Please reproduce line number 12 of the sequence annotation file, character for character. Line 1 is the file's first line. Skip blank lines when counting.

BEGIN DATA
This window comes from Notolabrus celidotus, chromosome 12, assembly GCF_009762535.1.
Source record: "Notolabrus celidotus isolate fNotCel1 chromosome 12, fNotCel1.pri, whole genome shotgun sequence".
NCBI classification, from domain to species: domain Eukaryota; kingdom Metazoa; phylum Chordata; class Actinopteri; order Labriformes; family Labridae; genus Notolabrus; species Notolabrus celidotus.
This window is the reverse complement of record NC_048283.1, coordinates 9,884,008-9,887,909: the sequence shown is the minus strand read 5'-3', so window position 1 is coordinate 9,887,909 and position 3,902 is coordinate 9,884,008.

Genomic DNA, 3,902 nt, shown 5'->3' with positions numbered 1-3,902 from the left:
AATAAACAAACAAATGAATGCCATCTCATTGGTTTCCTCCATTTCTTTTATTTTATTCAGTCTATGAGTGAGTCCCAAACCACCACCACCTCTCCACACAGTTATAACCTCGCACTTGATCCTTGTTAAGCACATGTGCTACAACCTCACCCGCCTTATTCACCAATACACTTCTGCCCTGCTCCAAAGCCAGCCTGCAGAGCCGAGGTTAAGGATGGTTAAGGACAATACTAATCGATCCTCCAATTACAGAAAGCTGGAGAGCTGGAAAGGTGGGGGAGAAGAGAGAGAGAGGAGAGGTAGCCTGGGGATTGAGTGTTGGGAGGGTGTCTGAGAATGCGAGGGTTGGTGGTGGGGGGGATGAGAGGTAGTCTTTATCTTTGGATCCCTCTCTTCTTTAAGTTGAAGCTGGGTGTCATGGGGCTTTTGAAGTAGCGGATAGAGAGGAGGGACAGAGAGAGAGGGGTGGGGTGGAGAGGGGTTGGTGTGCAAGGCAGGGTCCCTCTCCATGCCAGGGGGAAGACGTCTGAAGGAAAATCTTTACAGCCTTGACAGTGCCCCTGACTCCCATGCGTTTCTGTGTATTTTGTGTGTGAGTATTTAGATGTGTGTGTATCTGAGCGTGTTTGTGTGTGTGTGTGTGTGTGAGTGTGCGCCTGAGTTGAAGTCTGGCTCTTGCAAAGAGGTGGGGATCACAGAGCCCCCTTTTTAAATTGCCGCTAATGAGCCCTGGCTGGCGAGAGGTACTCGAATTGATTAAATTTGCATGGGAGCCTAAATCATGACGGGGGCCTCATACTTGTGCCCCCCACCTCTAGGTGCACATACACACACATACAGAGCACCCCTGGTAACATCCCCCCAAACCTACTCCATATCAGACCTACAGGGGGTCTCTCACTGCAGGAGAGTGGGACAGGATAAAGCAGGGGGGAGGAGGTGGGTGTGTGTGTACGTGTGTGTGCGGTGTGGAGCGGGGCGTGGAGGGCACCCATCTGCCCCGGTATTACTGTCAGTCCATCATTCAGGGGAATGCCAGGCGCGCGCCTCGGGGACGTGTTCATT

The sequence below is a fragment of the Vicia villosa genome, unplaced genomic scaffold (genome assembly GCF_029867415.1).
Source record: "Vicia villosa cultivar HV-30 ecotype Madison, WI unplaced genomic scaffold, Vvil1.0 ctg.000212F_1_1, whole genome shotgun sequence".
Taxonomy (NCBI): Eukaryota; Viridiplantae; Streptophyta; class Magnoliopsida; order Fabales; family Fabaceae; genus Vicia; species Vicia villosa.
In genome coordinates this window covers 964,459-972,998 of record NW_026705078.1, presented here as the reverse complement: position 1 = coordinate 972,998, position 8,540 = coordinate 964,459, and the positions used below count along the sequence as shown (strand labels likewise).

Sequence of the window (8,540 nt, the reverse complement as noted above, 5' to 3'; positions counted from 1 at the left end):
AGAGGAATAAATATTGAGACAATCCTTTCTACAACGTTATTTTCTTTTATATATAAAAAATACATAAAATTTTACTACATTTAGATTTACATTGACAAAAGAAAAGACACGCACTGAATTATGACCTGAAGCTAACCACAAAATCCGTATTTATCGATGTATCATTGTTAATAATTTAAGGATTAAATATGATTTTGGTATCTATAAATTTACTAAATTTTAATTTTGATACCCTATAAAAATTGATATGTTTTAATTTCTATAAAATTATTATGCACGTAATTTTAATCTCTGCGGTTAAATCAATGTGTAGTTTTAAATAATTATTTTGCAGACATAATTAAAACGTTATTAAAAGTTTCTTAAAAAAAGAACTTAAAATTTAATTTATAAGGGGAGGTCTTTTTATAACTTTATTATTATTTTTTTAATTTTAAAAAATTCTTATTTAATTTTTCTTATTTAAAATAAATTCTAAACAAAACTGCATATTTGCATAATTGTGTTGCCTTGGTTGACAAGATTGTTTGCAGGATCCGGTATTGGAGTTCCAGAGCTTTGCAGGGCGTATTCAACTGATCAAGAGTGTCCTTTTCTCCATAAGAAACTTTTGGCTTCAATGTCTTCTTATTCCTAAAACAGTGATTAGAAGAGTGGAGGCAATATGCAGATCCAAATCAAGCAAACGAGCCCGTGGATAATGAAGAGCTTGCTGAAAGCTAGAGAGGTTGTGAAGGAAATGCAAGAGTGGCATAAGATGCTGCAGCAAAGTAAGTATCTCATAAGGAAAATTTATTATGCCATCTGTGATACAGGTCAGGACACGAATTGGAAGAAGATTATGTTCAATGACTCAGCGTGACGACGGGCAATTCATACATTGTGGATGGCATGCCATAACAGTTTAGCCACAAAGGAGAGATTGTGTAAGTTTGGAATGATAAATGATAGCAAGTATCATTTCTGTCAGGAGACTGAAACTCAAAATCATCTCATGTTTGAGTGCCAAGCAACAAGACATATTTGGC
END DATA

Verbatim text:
AGAGGAATAAATATTGAGACAATCCTTTCTACAACGTTATTTTCTTTTATATATAAAAAATACATAAAATTTTACTACATTTAGATTTACATTGACAAAAGAAAAGACACGCACTGAATTATGACCTGAAGCTAACCACAAAATCCGTATTTATCGATGTATCATTGTTAATAATTTAAGGATTAAATATGATTTTGGTATCTATAAATTTACTAAATTTTAATTTTGATACCCTATAAAAATTGATATGTTTTAATTTCTATAAAATTATTATGCACGTAATTTTAATCTCTGCGGTTAAATCAATGTGTAGTTTTAAATAATTATTTTGCAGACATAATTAAAACGTTATTAAAAGTTTCTTAAAAAAAGAACTTAAAATTTAATTTATAAGGGGAGGTCTTTTTATAACTTTATTATTATTTTTTTAATTTTAAAAAATTCTTATTTAATTTTTCTTATTTAAAATAAATTCTAAACAAAACTGCATATTTGCATAATTGTGTTGCCTTGGTTGACAAGATTGTTTGCAGGATCCGGTATTGGAGTTCCAGAGCTTTGCAGGGCGTATTCAACTGATCAAGAGTGTCCTTTTCTCCATAAGAAACTTTTGGCTTCAATGTCTTCTTATTCCTAAAACAGTGATTAGAAGAGTGGAGGCAATATGCAGATCCAAATCAAGCAAACGAGCCCGTGGATAATGAAGAGCTTGCTGAAAGCTAGAGAGGTTGTGAAGGAAATGCAAGAGTGGCATAAGATGCTGCAGCAAAGTAAGTATCTCATAAGGAAAATTTATTATGCCATCTGTGATACAGGTCAGGACACGAATTGGAAGAAGATTATGTTCAATGACTCAGCGTGACGACGGGCAATTCATACATTGTGGATGGCATGCCATAACAGTTTAGCCACAAAGGAGAGATTGTGTAAGTTTGGAATGATAAATGATAGCAAGTATCATTTCTGTCAGGAGACTGAAACTCAAAATCATCTCATGTTTGAGTGCCAAGCAACAAGACATATTTGGC